Libya plans nationalisation of oil firms, says Gaddafi
Source: BI-ME , Author: BI-ME staff
Posted: Sun January 25, 2009 12:00 am
LIBYA. Libyan leader Muammar Gaddafi said his government could nationalise foreign oil firms operating in the country unless prices rise to US$100 a barrel, the state news agency Jana reported yesterday.

“There have been calls for the nationalisation of the oil and gas industry,” he said at a dinner on Friday night for visiting King Juan Carlos of Spain.

“We hope this will not happen. We hope oil prices will rise to a reasonable level,” he said. “A price which stabilises at around US$ a reasonable target price.”

Libyan newspapers have been calling for the sector to be nationalised to enable Tripoli to hold more sway over production levels and on how to react to price falls.

Nationalisation was “a legitimate right” and would allow Libya “to control the oil industry without foreign participation,” said Kadhafi.

But the Libyan leader, whose country currently produces 1.7 million barrels a day, gave assurances that no rash decision would be taken.

“In the past, decisions on nationalisation have been taken unilaterally and rapidly. But today I don’t think that ][Libya’s executive bodies would take any such sudden decision,” he said. “There must be a compromise with the foreign partner.”

The nationalisation calls have raised fears among foreign oil companies but been seen by many observers as a means to apply pressure on international operators to cut output as prices slide.

Libya is the African continent’s third-largest oil producer after Nigeria and Angola, and it has estimated reserves of 42 billion barrels.

On Friday, New York’s main futures contract, light sweet crude for delivery in March, rose US$2.80 a barrel from its closing price the previous day to US$46.47.

The higher prices underscored adherence to production cutbacks by the Organization of Petroleum Exporting Countries, industry analysts said.

Since September, the group has cut a total of 4.2 million bpd from its production to moderate the fall in crude prices, which have plummeted by about US$100 per barrel since their record high of US$147.50 in July.

Libya, however, earlier this week ruled out the possibility of a new cut in its own output.

“We have already reduced our production sufficiently, even going beyond the cut in our quota demanded by OPEC. We would not envisage a new reduction,” said Libya’s OPEC representative, Shukri Ghanem.

Meanwhile, Bolivian President Evo Morales has nationalised the Chaco oil company, managed by Anglo-Argentine Panamerican Energy.

“Little by little, we are taking back our companies,” Morales said in Chaco’s offices in the central town of Entre Rios, after signing the nationalisation decree.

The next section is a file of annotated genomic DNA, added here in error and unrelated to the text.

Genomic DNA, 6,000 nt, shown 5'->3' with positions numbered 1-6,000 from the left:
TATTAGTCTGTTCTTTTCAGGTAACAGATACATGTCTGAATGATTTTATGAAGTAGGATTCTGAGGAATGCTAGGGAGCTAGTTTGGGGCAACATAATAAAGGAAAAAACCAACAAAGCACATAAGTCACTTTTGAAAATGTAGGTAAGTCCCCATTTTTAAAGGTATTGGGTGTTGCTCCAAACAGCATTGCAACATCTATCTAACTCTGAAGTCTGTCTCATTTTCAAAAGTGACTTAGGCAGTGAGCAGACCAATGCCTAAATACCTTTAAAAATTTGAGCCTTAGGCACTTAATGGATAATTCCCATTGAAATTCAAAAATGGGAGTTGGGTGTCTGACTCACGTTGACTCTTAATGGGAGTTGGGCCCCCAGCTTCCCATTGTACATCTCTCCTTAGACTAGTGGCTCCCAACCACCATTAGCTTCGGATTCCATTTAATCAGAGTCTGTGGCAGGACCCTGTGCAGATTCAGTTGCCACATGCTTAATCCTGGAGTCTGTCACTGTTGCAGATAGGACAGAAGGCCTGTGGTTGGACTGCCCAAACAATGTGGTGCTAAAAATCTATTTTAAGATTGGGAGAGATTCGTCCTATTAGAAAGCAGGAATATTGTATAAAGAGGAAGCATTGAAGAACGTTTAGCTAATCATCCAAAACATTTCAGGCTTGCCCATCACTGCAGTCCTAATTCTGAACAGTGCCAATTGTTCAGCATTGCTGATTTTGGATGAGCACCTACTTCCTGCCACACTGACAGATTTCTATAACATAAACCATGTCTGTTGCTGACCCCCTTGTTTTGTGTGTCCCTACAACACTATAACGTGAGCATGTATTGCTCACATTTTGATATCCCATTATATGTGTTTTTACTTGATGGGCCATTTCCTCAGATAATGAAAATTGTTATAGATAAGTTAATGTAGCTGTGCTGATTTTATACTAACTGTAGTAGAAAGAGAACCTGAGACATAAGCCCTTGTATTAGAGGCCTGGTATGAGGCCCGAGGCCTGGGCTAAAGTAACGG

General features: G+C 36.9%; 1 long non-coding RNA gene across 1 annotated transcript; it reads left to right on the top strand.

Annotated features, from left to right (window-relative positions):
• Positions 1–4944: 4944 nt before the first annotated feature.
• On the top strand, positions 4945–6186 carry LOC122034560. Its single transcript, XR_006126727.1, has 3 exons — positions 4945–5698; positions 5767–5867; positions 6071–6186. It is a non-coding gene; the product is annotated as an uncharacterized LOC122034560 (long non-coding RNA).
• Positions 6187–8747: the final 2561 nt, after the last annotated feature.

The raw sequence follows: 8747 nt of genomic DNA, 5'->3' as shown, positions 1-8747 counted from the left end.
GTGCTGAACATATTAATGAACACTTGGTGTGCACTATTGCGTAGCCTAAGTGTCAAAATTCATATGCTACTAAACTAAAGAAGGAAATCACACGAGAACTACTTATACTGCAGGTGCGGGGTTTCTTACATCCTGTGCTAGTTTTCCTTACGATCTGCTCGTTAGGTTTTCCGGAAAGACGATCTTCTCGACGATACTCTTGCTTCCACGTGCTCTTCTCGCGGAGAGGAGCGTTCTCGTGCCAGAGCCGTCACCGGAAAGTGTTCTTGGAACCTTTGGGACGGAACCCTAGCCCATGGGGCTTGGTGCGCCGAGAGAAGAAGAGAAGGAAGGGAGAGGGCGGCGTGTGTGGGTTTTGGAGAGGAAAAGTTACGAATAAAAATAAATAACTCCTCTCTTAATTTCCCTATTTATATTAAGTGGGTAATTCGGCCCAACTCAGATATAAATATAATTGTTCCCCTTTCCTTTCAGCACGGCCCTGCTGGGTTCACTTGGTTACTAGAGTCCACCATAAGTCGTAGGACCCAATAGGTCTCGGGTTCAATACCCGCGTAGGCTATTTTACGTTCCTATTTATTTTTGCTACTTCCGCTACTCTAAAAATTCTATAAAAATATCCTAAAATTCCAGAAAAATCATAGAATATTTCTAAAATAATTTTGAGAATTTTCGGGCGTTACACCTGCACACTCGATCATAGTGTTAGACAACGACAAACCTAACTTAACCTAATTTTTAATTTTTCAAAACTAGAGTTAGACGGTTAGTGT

The leftwing president has had his government take over several companies in Bolivia’s important gas and oil industry, as well as others in telecoms and mining, since taking power in 2005.

The nationalisation of Chaco took place just two days before a referendum on a new constitution Morales has championed.

If passed, as expected, the revised basic law would define Bolivia as a socialist state and give far greater powers, land and revenue to the indigenous majority from which he hails.

Morales, who went to the Chaco offices with a unit of soldiers, charged that “oil companies are not respecting Bolivian standards,” and said that his government “will respect private investment as long as they respect Bolivian norms.

“We want partners, not bosses,” he said.

The nationalisation decision raises state-run Yacimientos Petroliferos Fiscales Bolivianos’ stake in Chaco oil from 49% to 99%, with 1% still in private investor hands.

Panamerican Energy said on its website it mainly conducts oil prospection in southeastern Bolivia, where the country’s richest gas deposits are found.

Chaco’s absorption by YPFB began in May 2008, when it gained control of half the foreign company’s stock in negotiations.

The move consolidated Morales’ hold on Bolivia’s gas and oil reserves that began in May 2006 with the nationalisation of 12 oil and gas companies in the area.

A year later, Morales nationalised a foreign telephone company and four other oil companies, including 49% of Chaco.

Since the May 2006, Bolivia has received a flood of revenue that reached US$1.7 billion in 2007 and an estimated 2.5bn in 2008. An admirer of Cuba’s Fidel Castro and ally to Venezuelan President Hugo Chavez, Morales – elected in December 2005 – has also pushed a plan to redistribute wealth to the country’s poor indigenous people.


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